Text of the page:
Impairment in the ability of the contractile elements to respond to Ca2+ (myofibrillar Ca2+ sensitivity) is a common feature of fatigue (Allen et al., 2008). In this case, force can become depressed in the absence of any impairment of SR Ca2+ handling. Prolonged exposure to oxidants reduces myofibrillar Ca2+ sensitivity in unfatigued fibers (Andrade et al., 1998a, 2001). In addition, Andrade et al. (1998b) showed that nitric oxide (NO) donors reduce myofibrillar Ca2+ sensitivity in unfatigued fast-twitch fibers. Pye et al. (2007) used dissociated fast-twitch skeletal muscle fibers from mice and fluorescent indicator to measure NO production during contractions and observed a marked increase after 5 min of contractions. Accordingly, the production of NO, leading to the production of RNS in contracting skeletal muscle, may contribute to the decrease in myofibrillar Ca2+ sensitivity during fatiguing stimulation. Thus, NAC and other antioxidant treatments could potentially enhance fatigue resistance by counteracting any ROS/RNS-induced decrease in myofibrillar Ca2+ sensitivity.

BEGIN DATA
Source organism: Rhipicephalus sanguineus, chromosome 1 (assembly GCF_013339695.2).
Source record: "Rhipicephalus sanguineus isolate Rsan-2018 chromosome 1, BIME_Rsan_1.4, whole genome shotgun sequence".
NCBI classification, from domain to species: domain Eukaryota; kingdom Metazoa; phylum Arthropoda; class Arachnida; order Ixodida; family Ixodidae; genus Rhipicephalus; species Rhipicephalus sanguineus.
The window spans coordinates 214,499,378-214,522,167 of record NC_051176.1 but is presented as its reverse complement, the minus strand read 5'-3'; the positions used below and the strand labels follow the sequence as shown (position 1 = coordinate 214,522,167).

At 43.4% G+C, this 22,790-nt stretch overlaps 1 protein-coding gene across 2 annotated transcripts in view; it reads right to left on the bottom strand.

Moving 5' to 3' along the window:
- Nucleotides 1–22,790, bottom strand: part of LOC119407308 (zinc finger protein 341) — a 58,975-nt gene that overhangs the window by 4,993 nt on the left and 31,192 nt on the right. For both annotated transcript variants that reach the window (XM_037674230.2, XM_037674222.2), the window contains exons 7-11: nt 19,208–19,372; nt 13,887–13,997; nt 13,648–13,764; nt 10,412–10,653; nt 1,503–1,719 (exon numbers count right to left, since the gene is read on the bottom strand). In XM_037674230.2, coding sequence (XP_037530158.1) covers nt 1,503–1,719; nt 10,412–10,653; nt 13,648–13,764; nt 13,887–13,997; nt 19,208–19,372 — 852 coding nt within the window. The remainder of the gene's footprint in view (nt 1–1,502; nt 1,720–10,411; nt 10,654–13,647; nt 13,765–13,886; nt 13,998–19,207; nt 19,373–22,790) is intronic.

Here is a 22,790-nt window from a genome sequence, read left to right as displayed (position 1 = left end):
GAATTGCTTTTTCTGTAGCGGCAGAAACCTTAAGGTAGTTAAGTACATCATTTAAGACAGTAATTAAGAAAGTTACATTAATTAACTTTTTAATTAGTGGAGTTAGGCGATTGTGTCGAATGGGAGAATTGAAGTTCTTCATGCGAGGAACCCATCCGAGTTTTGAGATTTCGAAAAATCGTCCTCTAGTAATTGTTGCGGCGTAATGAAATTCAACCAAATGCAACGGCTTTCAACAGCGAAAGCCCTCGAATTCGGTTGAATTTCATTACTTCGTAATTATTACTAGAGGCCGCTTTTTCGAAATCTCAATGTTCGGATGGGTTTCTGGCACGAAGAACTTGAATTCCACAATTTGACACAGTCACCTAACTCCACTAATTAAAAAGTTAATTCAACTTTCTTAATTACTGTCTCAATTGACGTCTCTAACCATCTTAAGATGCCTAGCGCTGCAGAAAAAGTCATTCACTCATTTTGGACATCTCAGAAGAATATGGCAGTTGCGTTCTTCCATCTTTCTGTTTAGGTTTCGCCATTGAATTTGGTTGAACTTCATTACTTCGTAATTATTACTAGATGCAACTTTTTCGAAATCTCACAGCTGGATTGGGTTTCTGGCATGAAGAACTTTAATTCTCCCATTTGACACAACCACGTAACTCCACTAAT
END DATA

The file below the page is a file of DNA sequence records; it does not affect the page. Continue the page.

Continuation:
Taken together, the experimental evidence regarding a positive role for antioxidant supplementation during exercise indicates that, whereas diaphragm muscle fibers display beneficial effects, these effects have not been observed in muscles involved in locomotion. Accordingly, the positive effects of NAC observed in experiments on exercising humans seem not to be due to direct antioxidant effects on limb muscle fibers.

Antioxidants and Recovery

Depending on the nature of exercise, the time for recovery may vary between minutes to days. An increased rate of recovery is beneficial, e.g., by allowing bouts of exercise to be performed at short intervals. In this section, we will discuss the role of ROS in the recovery process and whether antioxidants can help improve recovery of force.